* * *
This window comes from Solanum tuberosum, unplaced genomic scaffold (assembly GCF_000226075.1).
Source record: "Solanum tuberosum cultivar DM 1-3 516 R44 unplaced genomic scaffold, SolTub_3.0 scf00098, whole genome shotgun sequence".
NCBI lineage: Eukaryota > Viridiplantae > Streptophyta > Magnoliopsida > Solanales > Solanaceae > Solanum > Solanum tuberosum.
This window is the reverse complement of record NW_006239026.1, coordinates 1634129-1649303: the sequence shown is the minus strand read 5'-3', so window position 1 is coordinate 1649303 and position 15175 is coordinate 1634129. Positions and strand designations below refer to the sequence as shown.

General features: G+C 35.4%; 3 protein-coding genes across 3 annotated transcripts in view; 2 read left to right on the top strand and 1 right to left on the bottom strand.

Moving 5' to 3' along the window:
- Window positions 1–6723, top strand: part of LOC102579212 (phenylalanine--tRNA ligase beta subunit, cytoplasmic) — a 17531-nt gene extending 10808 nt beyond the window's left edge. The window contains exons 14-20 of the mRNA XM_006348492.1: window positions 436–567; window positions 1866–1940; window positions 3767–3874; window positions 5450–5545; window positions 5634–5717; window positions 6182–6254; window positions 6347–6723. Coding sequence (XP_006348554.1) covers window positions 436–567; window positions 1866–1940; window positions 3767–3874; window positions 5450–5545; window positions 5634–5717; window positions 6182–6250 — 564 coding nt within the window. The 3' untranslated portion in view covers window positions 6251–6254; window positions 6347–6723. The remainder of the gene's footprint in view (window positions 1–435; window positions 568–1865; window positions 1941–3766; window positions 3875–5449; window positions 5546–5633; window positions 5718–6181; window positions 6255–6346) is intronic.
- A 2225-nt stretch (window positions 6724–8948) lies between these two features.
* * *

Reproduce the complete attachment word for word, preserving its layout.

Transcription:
This window comes from Solanum tuberosum, unplaced genomic scaffold (assembly GCF_000226075.1).
Source record: "Solanum tuberosum cultivar DM 1-3 516 R44 unplaced genomic scaffold, SolTub_3.0 scf00098, whole genome shotgun sequence".
NCBI lineage: Eukaryota > Viridiplantae > Streptophyta > Magnoliopsida > Solanales > Solanaceae > Solanum > Solanum tuberosum.
This window is the reverse complement of record NW_006239026.1, coordinates 1634129-1649303: the sequence shown is the minus strand read 5'-3', so window position 1 is coordinate 1649303 and position 15175 is coordinate 1634129. Positions and strand designations below refer to the sequence as shown.

General features: G+C 35.4%; 3 protein-coding genes across 3 annotated transcripts in view; 2 read left to right on the top strand and 1 right to left on the bottom strand.

Moving 5' to 3' along the window:
- Window positions 1–6723, top strand: part of LOC102579212 (phenylalanine--tRNA ligase beta subunit, cytoplasmic) — a 17531-nt gene extending 10808 nt beyond the window's left edge. The window contains exons 14-20 of the mRNA XM_006348492.1: window positions 436–567; window positions 1866–1940; window positions 3767–3874; window positions 5450–5545; window positions 5634–5717; window positions 6182–6254; window positions 6347–6723. Coding sequence (XP_006348554.1) covers window positions 436–567; window positions 1866–1940; window positions 3767–3874; window positions 5450–5545; window positions 5634–5717; window positions 6182–6250 — 564 coding nt within the window. The 3' untranslated portion in view covers window positions 6251–6254; window positions 6347–6723. The remainder of the gene's footprint in view (window positions 1–435; window positions 568–1865; window positions 1941–3766; window positions 3875–5449; window positions 5546–5633; window positions 5718–6181; window positions 6255–6346) is intronic.
- A 2225-nt stretch (window positions 6724–8948) lies between these two features.